Maybe because it’s a great celebration of our country but with the added fireworks and other aspect of the event, it becomes bigger than a concert.

This year Fanfare and Fireworks takes place on Tuesday night, July 3 at the UF band shell at Flavet Field. It will run from 7 p.m. to 10 p.m. and I will be playing the trumpet with the band at 9 p.m. It will be an hour-long concert that people will enjoy while watching the beautiful fireworks.

Another reason this is among my favorite Gainesville Community Band events is it reminds me of my days as an undergraduate music major at UF in the early 1970s.

And I’m not alone in liking this event. Since its inception it has attracted an audience of about 20,000 people each year.

The event is presented by WUFT-TV and WUFT-FM and supported by the city of Gainesville, Florida Credit Union and GRU.  Glenn Richards, WUFT-FM morning edition host, will be emceeing the event and other musical groups like Bears and Lions and Billy Buchanan and his Rock ‘n Soul Revue will also perform.

I invite you to come to celebrate our independence and to support your favorite electrician when he and his trumpet help deliver great music while you enjoy the fireworks show.

Preparing for a Power Failure

Preparing for a Power Failure

While power outages and blackouts can happen at any moment during the year, there may be no better time to think about whether you are prepared than June – the beginning of the hurricane season.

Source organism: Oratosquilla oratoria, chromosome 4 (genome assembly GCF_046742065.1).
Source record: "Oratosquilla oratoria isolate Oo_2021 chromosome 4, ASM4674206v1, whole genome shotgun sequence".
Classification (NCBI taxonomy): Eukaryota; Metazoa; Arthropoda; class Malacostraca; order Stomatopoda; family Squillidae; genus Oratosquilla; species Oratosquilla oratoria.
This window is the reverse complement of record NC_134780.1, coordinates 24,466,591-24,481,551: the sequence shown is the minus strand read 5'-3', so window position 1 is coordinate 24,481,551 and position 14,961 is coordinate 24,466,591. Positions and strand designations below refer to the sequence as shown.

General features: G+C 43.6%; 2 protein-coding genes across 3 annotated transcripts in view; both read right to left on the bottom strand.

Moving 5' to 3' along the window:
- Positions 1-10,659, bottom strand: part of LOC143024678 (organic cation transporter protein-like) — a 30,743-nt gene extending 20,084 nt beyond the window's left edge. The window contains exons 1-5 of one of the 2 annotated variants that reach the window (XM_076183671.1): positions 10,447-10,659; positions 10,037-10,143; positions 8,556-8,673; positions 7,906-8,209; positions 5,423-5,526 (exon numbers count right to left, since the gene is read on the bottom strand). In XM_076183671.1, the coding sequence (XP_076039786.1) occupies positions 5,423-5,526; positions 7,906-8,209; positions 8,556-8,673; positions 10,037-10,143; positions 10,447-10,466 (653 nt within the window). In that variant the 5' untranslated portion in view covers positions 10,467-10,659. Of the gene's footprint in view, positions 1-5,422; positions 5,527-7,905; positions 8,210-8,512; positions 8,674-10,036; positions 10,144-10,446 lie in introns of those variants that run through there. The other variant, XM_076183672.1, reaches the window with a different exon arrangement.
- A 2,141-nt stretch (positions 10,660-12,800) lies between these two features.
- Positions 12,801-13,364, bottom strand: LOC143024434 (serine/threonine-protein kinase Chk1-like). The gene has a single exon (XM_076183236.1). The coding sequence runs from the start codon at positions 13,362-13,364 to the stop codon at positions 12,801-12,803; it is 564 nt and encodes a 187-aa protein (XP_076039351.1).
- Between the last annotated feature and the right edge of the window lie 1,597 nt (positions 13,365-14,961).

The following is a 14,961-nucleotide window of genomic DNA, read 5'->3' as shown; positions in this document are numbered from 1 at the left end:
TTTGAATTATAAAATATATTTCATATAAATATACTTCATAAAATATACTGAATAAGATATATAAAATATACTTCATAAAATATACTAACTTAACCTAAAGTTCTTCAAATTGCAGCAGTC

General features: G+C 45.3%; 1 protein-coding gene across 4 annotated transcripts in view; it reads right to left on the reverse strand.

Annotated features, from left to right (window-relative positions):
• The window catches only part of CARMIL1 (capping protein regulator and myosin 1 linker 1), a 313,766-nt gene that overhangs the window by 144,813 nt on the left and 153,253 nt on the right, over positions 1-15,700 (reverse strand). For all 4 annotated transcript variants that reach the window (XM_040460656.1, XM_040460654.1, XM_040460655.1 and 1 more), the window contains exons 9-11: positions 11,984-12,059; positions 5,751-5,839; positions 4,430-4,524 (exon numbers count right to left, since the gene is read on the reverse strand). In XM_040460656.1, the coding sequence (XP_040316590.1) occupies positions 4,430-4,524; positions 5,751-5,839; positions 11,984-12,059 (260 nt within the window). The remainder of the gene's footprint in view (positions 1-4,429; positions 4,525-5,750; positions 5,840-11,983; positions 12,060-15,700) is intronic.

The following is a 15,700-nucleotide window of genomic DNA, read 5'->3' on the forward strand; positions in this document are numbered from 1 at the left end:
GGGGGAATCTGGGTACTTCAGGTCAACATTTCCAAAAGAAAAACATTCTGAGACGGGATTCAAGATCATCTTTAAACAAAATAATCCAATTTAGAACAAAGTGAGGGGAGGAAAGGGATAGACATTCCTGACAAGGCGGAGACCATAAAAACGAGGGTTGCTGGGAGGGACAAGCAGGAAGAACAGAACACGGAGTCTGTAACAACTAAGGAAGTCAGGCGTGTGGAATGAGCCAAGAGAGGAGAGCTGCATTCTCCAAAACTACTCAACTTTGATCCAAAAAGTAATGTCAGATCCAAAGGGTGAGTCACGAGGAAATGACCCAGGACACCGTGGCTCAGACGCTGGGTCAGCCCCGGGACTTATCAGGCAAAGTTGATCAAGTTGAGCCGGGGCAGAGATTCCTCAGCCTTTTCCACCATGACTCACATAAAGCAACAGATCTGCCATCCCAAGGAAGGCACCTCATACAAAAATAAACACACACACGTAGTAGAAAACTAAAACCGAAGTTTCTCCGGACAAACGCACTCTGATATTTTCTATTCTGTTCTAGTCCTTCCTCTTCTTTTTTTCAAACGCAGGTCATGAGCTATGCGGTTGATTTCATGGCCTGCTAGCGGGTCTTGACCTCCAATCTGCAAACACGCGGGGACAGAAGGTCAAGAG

And you may not even be considering this but the most important items on your checklist should be flashlights and an ample supply of the right kind of batteries.

If the power goes out – and stays out during the night – a flashlight may be your best friend, especially if your home is not equipped with a generator.

When considering a flashlight, especially for an emergency, it’s probably best to be prepared with an LED flashlight rather than an incandescent model. LED flashlights have been shown to have a great advantage over other types. The technology of LED flashlights allows the batteries to last approximately six to 10 times longer than regular flashlights.

There may be other ways to keep your house lit during an emergency. One is with a round “puck” LED light that can easily fit inside cabinets, bathrooms and other areas in your home.

Among the other items that you should have on hand well before a storm approaches is a portable radio. We don’t really think about them anymore because of other technology but if the power goes out, and you have no generator, a portable radio may be the only way for you to get vital information during a storm.